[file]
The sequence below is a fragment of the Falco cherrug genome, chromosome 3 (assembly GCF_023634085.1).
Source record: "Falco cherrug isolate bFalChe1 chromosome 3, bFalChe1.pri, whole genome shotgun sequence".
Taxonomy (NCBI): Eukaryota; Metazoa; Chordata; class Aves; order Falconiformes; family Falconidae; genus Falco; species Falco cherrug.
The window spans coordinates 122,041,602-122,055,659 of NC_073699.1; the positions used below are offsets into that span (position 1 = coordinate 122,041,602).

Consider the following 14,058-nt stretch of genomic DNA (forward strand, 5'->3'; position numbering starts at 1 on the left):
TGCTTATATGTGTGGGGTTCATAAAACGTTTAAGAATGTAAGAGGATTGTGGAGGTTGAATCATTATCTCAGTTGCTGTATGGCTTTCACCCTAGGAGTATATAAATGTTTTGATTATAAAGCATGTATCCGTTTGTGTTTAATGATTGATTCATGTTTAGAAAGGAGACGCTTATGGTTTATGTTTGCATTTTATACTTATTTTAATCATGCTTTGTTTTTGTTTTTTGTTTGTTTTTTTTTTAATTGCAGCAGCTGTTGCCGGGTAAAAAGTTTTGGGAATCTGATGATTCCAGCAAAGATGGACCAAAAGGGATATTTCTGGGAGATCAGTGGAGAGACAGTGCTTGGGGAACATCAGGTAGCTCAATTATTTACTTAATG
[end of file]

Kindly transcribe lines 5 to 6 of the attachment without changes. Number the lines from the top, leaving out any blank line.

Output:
Consider the following 14,058-nt stretch of genomic DNA (forward strand, 5'->3'; position numbering starts at 1 on the left):
TGCTTATATGTGTGGGGTTCATAAAACGTTTAAGAATGTAAGAGGATTGTGGAGGTTGAATCATTATCTCAGTTGCTGTATGGCTTTCACCCTAGGAGTATATAAATGTTTTGATTATAAAGCATGTATCCGTTTGTGTTTAATGATTGATTCATGTTTAGAAAGGAGACGCTTATGGTTTATGTTTGCATTTTATACTTATTTTAATCATGCTTTGTTTTTGTTTTTTGTTTGTTTTTTTTTTAATTGCAGCAGCTGTTGCCGGGTAAAAAGTTTTGGGAATCTGATGATTCCAGCAAAGATGGACCAAAAGGGATATTTCTGGGAGATCAGTGGAGAGACAGTGCTTGGGGAACATCAGGTAGCTCAATTATTTACTTAATG